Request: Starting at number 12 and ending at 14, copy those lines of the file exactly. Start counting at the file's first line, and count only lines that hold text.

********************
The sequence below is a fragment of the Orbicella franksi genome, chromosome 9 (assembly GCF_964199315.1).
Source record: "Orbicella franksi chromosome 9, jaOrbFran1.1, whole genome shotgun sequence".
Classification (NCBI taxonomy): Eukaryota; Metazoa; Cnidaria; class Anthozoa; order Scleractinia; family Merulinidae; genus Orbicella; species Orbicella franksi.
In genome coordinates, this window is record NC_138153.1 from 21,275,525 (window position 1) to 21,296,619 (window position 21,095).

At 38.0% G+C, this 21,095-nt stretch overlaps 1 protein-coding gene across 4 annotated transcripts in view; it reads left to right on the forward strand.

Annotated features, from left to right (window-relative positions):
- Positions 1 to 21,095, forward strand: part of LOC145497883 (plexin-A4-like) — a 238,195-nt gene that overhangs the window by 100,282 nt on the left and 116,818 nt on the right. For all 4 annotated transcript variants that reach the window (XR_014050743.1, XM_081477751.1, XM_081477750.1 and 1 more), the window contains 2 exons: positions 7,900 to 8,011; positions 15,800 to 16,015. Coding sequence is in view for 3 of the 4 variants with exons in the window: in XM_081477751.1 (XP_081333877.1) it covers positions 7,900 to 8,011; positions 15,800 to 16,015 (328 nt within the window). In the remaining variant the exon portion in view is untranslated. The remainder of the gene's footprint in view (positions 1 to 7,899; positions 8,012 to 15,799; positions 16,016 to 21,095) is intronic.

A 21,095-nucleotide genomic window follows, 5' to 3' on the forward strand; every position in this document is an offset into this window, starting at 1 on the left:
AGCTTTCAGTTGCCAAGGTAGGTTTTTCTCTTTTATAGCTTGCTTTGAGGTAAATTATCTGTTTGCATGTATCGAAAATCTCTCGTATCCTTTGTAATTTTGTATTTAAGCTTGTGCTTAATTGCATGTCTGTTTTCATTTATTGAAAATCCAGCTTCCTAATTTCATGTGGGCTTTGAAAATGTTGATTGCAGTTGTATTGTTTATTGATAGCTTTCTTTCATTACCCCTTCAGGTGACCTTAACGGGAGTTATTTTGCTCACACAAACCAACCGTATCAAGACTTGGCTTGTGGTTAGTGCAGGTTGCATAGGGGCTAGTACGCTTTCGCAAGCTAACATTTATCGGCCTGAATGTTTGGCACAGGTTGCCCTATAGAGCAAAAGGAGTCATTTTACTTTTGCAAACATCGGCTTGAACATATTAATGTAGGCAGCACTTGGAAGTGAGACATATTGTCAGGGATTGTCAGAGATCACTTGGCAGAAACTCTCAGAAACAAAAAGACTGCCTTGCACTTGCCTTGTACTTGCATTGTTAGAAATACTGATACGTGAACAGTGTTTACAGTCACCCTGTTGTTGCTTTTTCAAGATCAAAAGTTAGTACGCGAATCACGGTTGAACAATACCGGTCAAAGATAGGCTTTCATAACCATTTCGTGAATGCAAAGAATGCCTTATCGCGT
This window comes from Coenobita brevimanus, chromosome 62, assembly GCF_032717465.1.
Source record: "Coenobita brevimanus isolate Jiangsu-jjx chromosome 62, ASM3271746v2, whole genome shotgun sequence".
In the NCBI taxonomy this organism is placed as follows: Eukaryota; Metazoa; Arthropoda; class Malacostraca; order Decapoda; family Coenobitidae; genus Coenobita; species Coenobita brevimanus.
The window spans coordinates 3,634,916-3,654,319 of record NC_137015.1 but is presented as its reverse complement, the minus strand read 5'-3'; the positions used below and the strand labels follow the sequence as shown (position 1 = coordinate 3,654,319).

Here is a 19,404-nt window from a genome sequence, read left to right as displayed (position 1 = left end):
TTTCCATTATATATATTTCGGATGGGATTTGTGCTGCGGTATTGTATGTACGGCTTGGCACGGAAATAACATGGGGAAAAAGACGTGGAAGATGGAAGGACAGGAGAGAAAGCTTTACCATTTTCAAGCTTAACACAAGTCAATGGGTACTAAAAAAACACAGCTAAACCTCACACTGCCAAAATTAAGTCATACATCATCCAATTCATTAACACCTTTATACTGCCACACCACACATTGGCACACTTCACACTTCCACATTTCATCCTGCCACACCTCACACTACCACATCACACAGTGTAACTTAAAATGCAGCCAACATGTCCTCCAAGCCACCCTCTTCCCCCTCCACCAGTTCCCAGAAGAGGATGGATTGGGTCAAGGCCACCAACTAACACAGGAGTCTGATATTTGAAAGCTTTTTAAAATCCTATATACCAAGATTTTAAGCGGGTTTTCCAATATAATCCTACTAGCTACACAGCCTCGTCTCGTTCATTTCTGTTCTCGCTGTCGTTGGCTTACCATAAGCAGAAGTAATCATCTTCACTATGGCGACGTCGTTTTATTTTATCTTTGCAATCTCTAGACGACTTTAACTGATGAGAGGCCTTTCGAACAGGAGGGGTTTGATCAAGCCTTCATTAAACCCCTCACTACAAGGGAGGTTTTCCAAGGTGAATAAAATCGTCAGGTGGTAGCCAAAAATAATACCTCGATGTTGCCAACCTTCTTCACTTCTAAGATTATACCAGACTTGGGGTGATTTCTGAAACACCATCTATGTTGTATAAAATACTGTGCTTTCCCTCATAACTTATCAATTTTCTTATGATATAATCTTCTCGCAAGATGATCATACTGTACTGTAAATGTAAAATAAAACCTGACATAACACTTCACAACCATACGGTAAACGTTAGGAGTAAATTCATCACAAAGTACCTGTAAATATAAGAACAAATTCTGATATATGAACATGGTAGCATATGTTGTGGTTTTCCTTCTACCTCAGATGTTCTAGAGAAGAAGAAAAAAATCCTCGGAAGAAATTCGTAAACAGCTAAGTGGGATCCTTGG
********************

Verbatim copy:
In the NCBI taxonomy this organism is placed as follows: Eukaryota; Metazoa; Arthropoda; class Malacostraca; order Decapoda; family Coenobitidae; genus Coenobita; species Coenobita brevimanus.
The window spans coordinates 3,634,916-3,654,319 of record NC_137015.1 but is presented as its reverse complement, the minus strand read 5'-3'; the positions used below and the strand labels follow the sequence as shown (position 1 = coordinate 3,654,319).

Here is a 19,404-nt window from a genome sequence, read left to right as displayed (position 1 = left end):